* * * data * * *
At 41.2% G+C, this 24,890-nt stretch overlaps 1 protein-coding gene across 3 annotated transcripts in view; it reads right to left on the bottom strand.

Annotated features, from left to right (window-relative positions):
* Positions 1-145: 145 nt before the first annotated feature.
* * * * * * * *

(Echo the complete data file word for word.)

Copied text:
At 41.2% G+C, this 24,890-nt stretch overlaps 1 protein-coding gene across 3 annotated transcripts in view; it reads right to left on the bottom strand.

Annotated features, from left to right (window-relative positions):
* Positions 1-145: 145 nt before the first annotated feature.